Review: Harmonix Music VR (PS4)


The PlayStation VR as well as other VR headsets has opened up a whole new way to game and it has also given developers an opportunity to try new things within the realms of virtual reality. Harmonix Music VR is one of those new things. Let’s get this sorted straight away, Harmonix Music VR is developed by Harmonix, the famed makers of Rock Band, but it’s not a music game. It’s a music experience.

There are four different worlds to explore: the Beach, the Trip, the Easel and the Dance. Each one of them has a unique look and theme as your could expect. The Beach as the name would suggest is a beautiful beach vista which you can explore and interact with by moving your head to different focal points all while choosing your playlist from EDM to even some Amplitude tracks. The Trip is an abstract, trippy psychedelic kaleidoscope experience where no controllers are needed and you just watch the equalizer bop to the beat of whatever music is playing. In the Dance, you are in a high school hall and given the freedom to be a DJ, create havoc as a giant and choreograph the dance moves of some pretty weird characters, shoot them with a toy gun, grabbing them and throwing them into objects like a basketball hoop and more. The crowning glory in Harmonix Music VR would have to be the Easel. Here you can use your Move controllers to draw, create and manipulate amazing reactive doodles with over a dozen tools in a 3D world.



There isn’t much you do at all in HMVR, you explore some interesting landscapes and point your head at things and press a button, this leads to psychedelic experiences as you watch it unfold in front of you. That’s all that there is for scenes and 3D doodling and while they’re amazing the first time you use them, you will get VERY bored very quickly. There’s really not a lot that is offered and can pass as a tech demo at best.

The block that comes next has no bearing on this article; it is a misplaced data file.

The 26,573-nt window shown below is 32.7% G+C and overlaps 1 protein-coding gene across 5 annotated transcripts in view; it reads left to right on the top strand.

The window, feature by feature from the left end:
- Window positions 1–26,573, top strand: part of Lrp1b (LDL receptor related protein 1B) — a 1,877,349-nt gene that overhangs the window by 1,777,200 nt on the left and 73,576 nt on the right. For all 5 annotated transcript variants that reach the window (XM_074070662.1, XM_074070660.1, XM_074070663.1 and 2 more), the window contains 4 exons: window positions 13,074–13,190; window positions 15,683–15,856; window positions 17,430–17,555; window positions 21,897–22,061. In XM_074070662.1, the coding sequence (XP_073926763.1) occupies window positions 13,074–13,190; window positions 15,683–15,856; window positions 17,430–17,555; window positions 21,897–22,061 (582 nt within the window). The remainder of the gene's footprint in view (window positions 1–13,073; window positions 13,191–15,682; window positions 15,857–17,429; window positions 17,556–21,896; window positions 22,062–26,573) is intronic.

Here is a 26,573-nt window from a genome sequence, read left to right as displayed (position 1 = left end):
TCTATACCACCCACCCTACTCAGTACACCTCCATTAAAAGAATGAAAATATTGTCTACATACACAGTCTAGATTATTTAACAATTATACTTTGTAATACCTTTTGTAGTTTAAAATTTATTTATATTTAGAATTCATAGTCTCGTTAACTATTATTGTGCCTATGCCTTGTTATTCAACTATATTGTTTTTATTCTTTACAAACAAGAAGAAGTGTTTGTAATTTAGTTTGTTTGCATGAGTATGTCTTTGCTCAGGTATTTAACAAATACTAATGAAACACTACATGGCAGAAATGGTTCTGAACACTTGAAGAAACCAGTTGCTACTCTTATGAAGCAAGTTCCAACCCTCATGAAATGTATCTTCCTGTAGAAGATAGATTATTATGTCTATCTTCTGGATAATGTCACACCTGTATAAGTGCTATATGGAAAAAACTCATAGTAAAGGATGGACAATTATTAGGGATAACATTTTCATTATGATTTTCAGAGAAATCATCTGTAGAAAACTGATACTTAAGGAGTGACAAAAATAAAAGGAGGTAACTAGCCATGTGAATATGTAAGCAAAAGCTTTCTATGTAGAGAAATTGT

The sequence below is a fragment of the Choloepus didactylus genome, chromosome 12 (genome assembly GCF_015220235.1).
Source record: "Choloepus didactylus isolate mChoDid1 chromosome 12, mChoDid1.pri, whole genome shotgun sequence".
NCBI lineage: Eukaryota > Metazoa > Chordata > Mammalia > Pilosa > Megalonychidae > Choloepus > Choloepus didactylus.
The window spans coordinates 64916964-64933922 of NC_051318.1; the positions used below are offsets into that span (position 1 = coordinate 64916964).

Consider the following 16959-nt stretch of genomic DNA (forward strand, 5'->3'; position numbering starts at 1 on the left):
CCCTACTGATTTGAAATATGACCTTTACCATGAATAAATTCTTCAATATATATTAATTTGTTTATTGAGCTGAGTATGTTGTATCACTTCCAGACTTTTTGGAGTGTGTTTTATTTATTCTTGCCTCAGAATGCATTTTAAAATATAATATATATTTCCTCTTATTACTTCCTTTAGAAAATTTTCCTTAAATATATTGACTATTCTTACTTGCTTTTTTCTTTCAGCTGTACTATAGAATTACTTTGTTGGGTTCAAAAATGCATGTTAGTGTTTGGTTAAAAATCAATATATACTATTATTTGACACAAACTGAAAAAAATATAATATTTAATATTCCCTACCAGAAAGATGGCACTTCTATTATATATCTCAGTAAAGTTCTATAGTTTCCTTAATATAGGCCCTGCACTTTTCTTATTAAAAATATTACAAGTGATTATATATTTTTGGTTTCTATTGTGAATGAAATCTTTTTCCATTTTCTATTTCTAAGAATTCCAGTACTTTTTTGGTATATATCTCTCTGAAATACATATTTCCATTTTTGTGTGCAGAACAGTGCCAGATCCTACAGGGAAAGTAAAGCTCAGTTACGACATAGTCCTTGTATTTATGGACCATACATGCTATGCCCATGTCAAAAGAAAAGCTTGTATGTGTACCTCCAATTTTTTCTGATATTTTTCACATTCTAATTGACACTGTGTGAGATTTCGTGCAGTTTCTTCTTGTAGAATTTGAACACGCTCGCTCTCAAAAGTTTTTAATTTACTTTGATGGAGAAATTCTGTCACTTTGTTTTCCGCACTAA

What REALLY is a bummer though is importing your own music. We used a 128GB USB stick, and the only way to make Harmonix Music VR work is to only put around 30 songs on the stick, any more and it struggles big time. The problem is that HMVR tries to index and sort all the MP3’s by Song, Artist and Album. What it absolutely will not do is show you file and folder structure for some reason which is a feature semi-important and by default in any importing program or service.

Our Rating

Our Rating3
While Harmonix Music VR lives up to what a launch game for a new platform or peripheral should be. A tech demo. While neat to see what Harmonix has created for the virtual world, this seems like a small project for a few team members that could've had a lot of potential in the end. Loading MP3's struggled big time even when using something as powerful as the all mighty PS4 system.

About author

Paul Hartling

As the Senior Editorial Producer, Paul has been writing about music games for just over a decade and has no plan on stopping. He started playing rhythm games with DanceDanceRevolution 3rdMix in the Winter of 1999 and he still continues to keep beatmania close to the chest.

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